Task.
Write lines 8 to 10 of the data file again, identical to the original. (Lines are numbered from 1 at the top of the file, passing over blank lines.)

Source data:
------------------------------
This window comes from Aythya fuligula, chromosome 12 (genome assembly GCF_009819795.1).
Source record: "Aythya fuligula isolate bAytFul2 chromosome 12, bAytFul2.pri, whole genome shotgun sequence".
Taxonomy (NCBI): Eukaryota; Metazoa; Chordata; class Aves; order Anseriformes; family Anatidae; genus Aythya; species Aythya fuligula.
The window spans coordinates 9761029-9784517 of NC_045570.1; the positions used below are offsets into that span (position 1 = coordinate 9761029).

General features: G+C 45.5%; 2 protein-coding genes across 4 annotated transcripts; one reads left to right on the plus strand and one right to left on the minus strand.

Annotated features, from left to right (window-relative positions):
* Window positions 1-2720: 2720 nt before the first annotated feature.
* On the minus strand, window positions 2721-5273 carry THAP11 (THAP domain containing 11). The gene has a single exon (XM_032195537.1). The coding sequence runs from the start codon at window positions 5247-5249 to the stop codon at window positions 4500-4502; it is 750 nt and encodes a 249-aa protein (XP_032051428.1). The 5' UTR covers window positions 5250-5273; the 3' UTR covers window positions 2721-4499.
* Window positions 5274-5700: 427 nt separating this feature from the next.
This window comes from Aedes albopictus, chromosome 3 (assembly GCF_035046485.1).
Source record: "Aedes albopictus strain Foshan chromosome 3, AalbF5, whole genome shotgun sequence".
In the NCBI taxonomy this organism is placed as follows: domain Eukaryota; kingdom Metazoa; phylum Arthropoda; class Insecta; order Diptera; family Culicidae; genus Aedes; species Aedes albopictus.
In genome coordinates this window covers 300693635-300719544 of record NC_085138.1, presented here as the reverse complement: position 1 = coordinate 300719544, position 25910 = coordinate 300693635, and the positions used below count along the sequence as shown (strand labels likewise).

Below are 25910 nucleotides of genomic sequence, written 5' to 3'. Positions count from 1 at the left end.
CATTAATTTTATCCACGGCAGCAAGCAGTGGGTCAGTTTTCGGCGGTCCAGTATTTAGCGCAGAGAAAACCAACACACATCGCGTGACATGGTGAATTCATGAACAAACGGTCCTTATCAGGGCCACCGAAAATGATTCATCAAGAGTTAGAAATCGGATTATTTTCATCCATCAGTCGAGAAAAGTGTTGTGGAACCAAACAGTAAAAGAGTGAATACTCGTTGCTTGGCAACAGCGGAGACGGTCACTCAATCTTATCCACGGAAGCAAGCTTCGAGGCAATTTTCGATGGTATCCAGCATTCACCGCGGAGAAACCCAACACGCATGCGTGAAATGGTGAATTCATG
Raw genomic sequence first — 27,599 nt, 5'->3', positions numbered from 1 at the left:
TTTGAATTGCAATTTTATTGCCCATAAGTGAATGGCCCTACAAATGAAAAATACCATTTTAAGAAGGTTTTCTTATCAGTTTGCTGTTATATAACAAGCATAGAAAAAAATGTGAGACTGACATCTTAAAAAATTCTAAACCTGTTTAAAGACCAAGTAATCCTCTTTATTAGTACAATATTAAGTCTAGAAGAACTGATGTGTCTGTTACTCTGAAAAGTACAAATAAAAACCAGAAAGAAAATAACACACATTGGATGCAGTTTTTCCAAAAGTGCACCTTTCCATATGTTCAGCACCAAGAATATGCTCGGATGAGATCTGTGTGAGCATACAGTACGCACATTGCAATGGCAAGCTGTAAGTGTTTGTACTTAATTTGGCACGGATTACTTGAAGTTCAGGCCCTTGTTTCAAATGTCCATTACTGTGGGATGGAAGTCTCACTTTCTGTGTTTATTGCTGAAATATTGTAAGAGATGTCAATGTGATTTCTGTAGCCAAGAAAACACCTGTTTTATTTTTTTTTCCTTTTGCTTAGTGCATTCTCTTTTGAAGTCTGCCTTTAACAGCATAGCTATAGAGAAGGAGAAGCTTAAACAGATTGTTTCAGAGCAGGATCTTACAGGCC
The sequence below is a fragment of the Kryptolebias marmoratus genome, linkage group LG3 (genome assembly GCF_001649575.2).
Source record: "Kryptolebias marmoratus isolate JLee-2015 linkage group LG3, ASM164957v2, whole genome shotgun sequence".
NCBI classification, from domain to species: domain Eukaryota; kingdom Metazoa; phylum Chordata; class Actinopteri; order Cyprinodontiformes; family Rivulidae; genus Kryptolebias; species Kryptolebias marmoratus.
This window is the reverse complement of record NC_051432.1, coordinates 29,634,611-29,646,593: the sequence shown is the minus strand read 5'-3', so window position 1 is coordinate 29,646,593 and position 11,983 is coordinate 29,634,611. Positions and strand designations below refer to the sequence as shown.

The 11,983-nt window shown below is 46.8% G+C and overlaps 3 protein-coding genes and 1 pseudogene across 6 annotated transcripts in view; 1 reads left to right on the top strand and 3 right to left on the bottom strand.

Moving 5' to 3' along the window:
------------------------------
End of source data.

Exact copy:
* On the minus strand, window positions 2721-5273 carry THAP11 (THAP domain containing 11). The gene has a single exon (XM_032195537.1). The coding sequence runs from the start codon at window positions 5247-5249 to the stop codon at window positions 4500-4502; it is 750 nt and encodes a 249-aa protein (XP_032051428.1). The 5' UTR covers window positions 5250-5273; the 3' UTR covers window positions 2721-4499.
* Window positions 5274-5700: 427 nt separating this feature from the next.
This window comes from Aedes albopictus, chromosome 3 (assembly GCF_035046485.1).